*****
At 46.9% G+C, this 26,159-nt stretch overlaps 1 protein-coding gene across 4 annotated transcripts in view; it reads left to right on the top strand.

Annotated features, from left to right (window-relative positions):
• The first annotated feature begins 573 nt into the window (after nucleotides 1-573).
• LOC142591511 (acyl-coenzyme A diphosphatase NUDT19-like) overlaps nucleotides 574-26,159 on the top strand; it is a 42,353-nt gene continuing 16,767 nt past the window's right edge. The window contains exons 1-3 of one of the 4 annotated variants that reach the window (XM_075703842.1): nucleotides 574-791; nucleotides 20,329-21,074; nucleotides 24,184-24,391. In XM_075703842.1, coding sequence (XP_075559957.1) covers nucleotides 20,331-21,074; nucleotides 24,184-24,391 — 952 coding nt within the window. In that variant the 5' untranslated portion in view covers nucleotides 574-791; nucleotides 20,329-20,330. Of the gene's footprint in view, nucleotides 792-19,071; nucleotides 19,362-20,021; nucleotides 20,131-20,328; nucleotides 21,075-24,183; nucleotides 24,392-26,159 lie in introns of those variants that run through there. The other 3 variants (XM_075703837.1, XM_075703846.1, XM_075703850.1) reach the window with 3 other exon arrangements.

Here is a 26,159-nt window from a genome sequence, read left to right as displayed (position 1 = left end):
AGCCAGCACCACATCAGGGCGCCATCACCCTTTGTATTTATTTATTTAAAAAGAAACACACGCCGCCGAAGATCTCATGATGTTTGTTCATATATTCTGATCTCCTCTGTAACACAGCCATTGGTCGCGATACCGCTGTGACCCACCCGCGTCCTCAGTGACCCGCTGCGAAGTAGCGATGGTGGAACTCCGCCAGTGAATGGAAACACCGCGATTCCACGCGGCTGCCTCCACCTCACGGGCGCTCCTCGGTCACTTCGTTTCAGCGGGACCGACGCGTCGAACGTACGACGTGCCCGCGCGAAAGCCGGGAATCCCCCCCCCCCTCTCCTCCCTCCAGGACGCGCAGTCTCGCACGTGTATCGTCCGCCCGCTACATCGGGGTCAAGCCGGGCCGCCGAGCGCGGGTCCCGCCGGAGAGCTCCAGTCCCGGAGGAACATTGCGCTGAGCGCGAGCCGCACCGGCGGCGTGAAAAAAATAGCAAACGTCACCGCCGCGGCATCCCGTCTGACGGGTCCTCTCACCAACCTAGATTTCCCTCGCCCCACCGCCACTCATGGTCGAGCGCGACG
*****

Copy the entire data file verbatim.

At 46.9% G+C, this 26,159-nt stretch overlaps 1 protein-coding gene across 4 annotated transcripts in view; it reads left to right on the top strand.

Annotated features, from left to right (window-relative positions):
• The first annotated feature begins 573 nt into the window (after nucleotides 1-573).
• LOC142591511 (acyl-coenzyme A diphosphatase NUDT19-like) overlaps nucleotides 574-26,159 on the top strand; it is a 42,353-nt gene continuing 16,767 nt past the window's right edge. The window contains exons 1-3 of one of the 4 annotated variants that reach the window (XM_075703842.1): nucleotides 574-791; nucleotides 20,329-21,074; nucleotides 24,184-24,391. In XM_075703842.1, coding sequence (XP_075559957.1) covers nucleotides 20,331-21,074; nucleotides 24,184-24,391 — 952 coding nt within the window. In that variant the 5' untranslated portion in view covers nucleotides 574-791; nucleotides 20,329-20,330. Of the gene's footprint in view, nucleotides 792-19,071; nucleotides 19,362-20,021; nucleotides 20,131-20,328; nucleotides 21,075-24,183; nucleotides 24,392-26,159 lie in introns of those variants that run through there. The other 3 variants (XM_075703837.1, XM_075703846.1, XM_075703850.1) reach the window with 3 other exon arrangements.

Here is a 26,159-nt window from a genome sequence, read left to right as displayed (position 1 = left end):
AGCCAGCACCACATCAGGGCGCCATCACCCTTTGTATTTATTTATTTAAAAAGAAACACACGCCGCCGAAGATCTCATGATGTTTGTTCATATATTCTGATCTCCTCTGTAACACAGCCATTGGTCGCGATACCGCTGTGACCCACCCGCGTCCTCAGTGACCCGCTGCGAAGTAGCGATGGTGGAACTCCGCCAGTGAATGGAAACACCGCGATTCCACGCGGCTGCCTCCACCTCACGGGCGCTCCTCGGTCACTTCGTTTCAGCGGGACCGACGCGTCGAACGTACGACGTGCCCGCGCGAAAGCCGGGAATCCCCCCCCCCCTCTCCTCCCTCCAGGACGCGCAGTCTCGCACGTGTATCGTCCGCCCGCTACATCGGGGTCAAGCCGGGCCGCCGAGCGCGGGTCCCGCCGGAGAGCTCCAGTCCCGGAGGAACATTGCGCTGAGCGCGAGCCGCACCGGCGGCGTGAAAAAAATAGCAAACGTCACCGCCGCGGCATCCCGTCTGACGGGTCCTCTCACCAACCTAGATTTCCCTCGCCCCACCGCCACTCATGGTCGAGCGCGACG